February 11, 1970
About this time, Nate had a very rough night that culminated in a severe migraine headache. I had no idea what a migraine was until I watched him suffer through one. His agony was intense, and the only thing that helped was a darkened room with a cool cloth over his forehead and even covering his eyes.
He told me he had suffered through several migraines during high school, but nearly a decade had passed without a single one. Hoping they had just been part of bodily changes from boyhood to manhood, he figured he’d seen his last one.
But there he was, stricken with the worst one he’d ever known, flat on his back and unable to sleep, eat, or even have a conversation. He certainly couldn’t cope with going to classes.
As his “helpmeet,” I felt helpless. Other than to re-soak his face cloth for him, there was little else I could do. And so I sat on the edge of the bed and prayed, longing for God to make him feel better.
Just before it was time for me to go to work, he vomited, and then fell into a deep sleep. His last words before drifting off were, “You go ahead. The worst is over.”
I penned a quick note and left for school, tremendously worried about my young husband. What had caused this awful attack? Had I done anything to bring it on? And how could we prevent it from ever happening again?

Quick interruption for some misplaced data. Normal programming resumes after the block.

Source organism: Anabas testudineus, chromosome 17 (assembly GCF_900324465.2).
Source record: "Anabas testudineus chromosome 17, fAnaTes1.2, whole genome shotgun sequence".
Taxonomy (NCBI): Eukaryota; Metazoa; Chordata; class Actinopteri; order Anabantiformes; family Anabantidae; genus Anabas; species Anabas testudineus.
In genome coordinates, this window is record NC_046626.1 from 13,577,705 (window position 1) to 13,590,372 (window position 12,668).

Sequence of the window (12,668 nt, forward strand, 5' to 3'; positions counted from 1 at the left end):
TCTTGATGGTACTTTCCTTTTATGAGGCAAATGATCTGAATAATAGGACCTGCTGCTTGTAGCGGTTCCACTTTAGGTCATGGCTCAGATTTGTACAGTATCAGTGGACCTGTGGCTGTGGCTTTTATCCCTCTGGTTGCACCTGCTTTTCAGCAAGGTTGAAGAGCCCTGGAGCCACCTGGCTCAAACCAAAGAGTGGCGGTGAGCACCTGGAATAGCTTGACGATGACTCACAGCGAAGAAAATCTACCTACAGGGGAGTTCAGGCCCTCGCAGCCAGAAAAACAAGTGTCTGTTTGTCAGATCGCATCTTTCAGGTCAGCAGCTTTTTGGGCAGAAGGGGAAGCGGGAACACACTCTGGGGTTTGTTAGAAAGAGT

When I returned home later, he was dressed and sitting at the table, bent over his law books. He said he felt drained but that the headache had been completely gone when he’d woken from his morning sleep.
We had a long talk about what might have brought it on and came to no conclusions. He reassured me over and over that it had nothing to do with me. “Since migraines are most likely caused by intense stress,” he said, “then having you alongside me could only help, not hurt.”
We wondered aloud if he should drop one of his classes or quit his job at H & R Block. Feeling fine again, though, he said he didn’t want to do that unless there were more migraines. I admired his willingness to work so hard, especially since meeting his goals was as much for me as it was for him. But his bottom line was, “Let’s just see what happens.”
And so we prayed together about it, asking God to relieve Nate’s pressure and to keep future migraines away. In the mean time, I had one more question for Nate. “Do you think having some extra sex might increase the odds of never having another headache?”
He smiled his most handsome smile and said, “Well, why don’t we find out?”
And I was so glad to have him back again.
“The Lord has comforted his people and will have compassion on them in their suffering.” (Isaiah 49:13)